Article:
The disappearance rate of delayed electrons enters in the determination of stopping fraction (6.26), directly in the branching ratio and indirectly in the time cut efficiency . The rate was determined by fitting the time t_{del}  t_{Si}, i.e., the time between the silicon event in Si1 or Si2 and the first electron (telescope) event following the Si event, with a single exponential function. In order to ensure accurate determination of , cuts were made on both energy and time of the Si events.
A cut on t_{Si} (Si time with respect to muon entrance time t_{0}) of 0.02 < t_{Si} < 0.5 s was applied to select prompt fusion events from the upstream D_{2} moderator overlayer (where the signaltobackground ratio is most preferable), and to ensure a uniform time efficiency of the Del cuts. Since the event gate was open for a finite width ( s) after the muon entrance, the efficiency for the Del cuts for the Si events occurring late (with respect to t_{0}) is reduced, due to the smaller time window for the detection of delayed electrons^{}.
Two different energy cuts were applied. The nominal [2000, 3700] ch^{} cut (noted as Energy cut ``'' in Tables 6.14, 6.15) covered a good portion of the fusion peak, while the lower energy cut [2000, 3000] ch (noted as ``l'' in Tables 6.14, 6.15) avoided the fusion events which occurred near the surface of the D_{2} overlayer. The latter cut was implemented to test a possible systematic effect which depends on the depth of the fusion event in the layer, such as or escaping from the layer. The energy of the is related to the event depth thanks to energy loss in the layer.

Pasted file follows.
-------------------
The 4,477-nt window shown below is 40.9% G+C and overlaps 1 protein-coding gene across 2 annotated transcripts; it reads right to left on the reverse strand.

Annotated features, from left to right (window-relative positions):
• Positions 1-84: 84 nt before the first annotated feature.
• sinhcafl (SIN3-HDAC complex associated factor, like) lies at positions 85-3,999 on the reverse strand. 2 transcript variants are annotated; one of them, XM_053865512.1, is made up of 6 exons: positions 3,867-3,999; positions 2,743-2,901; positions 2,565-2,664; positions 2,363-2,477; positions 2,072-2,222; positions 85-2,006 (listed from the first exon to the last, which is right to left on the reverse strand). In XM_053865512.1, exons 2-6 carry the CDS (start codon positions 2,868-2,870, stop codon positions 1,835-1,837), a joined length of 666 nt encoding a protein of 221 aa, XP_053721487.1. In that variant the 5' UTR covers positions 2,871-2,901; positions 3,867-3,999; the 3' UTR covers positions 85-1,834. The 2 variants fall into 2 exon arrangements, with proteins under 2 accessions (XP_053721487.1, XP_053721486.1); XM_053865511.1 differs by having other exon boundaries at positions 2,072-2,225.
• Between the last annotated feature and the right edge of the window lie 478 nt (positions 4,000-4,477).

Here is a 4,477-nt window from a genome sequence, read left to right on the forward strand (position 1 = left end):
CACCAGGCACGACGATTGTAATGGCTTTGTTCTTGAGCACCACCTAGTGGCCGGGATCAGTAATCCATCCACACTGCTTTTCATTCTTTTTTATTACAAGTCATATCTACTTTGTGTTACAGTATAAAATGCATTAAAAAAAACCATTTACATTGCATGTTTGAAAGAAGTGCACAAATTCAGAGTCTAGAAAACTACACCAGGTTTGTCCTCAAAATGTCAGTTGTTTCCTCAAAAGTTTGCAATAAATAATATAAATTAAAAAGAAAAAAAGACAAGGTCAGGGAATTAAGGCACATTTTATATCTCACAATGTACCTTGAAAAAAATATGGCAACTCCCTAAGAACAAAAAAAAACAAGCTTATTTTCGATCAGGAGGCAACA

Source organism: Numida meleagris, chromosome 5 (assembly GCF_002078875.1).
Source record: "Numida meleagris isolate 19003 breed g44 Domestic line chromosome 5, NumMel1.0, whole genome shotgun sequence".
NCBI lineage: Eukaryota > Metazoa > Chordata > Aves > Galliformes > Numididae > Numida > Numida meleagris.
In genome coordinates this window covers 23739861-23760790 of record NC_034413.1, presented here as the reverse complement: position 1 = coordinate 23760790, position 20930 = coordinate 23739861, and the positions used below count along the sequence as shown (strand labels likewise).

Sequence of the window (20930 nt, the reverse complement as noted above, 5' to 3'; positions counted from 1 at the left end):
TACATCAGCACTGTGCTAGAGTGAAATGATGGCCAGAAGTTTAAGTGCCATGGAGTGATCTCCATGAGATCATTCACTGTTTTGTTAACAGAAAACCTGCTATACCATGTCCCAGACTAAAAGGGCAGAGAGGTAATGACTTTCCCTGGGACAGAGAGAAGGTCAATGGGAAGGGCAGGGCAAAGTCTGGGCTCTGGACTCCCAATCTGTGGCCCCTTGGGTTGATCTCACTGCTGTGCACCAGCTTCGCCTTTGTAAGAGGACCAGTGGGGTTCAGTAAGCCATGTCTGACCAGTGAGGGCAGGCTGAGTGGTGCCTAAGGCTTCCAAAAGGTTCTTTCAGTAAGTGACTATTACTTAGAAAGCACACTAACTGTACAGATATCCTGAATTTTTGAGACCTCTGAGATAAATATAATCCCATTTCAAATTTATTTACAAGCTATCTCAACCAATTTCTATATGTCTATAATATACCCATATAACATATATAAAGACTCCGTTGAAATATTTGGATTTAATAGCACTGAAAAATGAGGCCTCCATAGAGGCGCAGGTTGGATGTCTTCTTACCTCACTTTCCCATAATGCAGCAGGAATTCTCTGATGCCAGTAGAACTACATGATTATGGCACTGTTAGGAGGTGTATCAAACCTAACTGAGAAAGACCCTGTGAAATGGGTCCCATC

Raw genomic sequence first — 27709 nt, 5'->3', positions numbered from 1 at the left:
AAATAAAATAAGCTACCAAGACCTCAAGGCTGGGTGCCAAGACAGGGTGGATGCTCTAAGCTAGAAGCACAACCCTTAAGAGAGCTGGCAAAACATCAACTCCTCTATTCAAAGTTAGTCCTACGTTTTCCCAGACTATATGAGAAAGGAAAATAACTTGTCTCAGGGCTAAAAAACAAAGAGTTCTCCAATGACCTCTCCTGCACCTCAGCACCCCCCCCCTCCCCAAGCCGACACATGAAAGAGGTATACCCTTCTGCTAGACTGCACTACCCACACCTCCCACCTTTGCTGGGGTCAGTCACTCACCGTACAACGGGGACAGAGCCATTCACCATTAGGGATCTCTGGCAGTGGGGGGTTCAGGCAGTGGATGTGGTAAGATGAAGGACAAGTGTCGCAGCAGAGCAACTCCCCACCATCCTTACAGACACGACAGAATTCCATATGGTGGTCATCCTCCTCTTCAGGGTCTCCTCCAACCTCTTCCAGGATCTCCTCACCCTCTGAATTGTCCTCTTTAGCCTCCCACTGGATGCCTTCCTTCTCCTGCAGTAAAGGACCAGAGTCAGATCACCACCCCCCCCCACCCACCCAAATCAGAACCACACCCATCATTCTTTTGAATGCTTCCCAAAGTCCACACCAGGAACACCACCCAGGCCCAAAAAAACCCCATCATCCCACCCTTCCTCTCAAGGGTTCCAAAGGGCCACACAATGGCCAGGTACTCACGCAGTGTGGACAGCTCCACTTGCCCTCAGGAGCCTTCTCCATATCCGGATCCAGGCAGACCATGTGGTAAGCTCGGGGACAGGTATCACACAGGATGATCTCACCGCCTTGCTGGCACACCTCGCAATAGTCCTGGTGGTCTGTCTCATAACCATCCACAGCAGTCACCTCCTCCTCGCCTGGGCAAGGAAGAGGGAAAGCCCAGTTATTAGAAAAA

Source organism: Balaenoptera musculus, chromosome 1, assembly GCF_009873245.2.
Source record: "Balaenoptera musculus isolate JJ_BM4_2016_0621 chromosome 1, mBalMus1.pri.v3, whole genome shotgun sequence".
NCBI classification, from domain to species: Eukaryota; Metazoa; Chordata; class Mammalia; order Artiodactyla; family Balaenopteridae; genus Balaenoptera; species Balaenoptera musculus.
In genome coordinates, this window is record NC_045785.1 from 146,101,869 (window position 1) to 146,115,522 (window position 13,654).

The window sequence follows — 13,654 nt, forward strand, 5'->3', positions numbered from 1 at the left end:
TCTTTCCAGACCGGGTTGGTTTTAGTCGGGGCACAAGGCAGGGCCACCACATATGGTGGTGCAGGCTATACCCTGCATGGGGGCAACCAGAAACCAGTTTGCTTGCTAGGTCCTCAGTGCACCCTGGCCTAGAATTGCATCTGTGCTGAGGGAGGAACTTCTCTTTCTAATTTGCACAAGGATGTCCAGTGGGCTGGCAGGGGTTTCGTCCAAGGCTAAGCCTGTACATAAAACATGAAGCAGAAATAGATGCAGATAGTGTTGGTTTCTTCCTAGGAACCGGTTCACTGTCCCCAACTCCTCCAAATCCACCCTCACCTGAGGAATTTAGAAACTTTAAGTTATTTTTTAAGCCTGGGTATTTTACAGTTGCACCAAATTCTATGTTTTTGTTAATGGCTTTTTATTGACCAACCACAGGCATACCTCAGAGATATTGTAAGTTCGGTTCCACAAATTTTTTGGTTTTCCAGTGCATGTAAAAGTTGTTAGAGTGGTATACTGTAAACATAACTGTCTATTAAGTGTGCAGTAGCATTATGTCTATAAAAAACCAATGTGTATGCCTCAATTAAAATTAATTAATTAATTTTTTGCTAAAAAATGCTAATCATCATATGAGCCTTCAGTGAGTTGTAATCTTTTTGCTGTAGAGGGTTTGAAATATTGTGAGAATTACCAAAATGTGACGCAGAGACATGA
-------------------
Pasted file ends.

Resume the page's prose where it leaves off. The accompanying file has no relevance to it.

Tables 6.14 and 6.15 give the fitted results of for Dele and Delt time spectra, respectively. Two different series of runs, (A) Runs 167183^{}, and (B) Runs 170930^{}, were used for the fit. While a thick hydrogen layer (500 T) was present in the downstream target for Run A, there was no (Target II13) or only a very thin (II14) layer in the downstream target for Run B.
For the delayed electron (Table 6.14), the use of a constant background term was necessary to obtain reasonable fits. This was not the case for the delayed telescope (Table 6.15) where the background was smaller, and fits both with and without the constant term were tried to check the consistency.


As shown in Tables 6.14 and 6.15, for Si1, Runs A and B give a consistent value of for both Dele and Delt, while for Si2, Run B gives a smaller value than Run A by 2 to 3 . If Runs A and B are averaged, however, Si1 and Si2 give consistent . The averages over Si1 and Si2 as well as over Runs A and B were thus taken and are presented in Table 6.16. We note the following. First, Dele and Delt are for the most part consistent with each other. Second, not including the constant background term increases the value of fitted . Though not shown in the tables, this holds true for the Dele fits as well. Third, the energy cut l gives a that is 24 lower than the cut in all cases in Table 6.16. Our determination of is thus limited by systematic effects, which are possibly due to the finite thickness of our layer. Taking the average of the two extreme values in Table 6.16 we assign s with the error covering the two extremes. Thus we have the time cut efficiency, , and the electron branching ratio, , which combine to give the factor for Eq. 6.26. Note that the errors are correlated.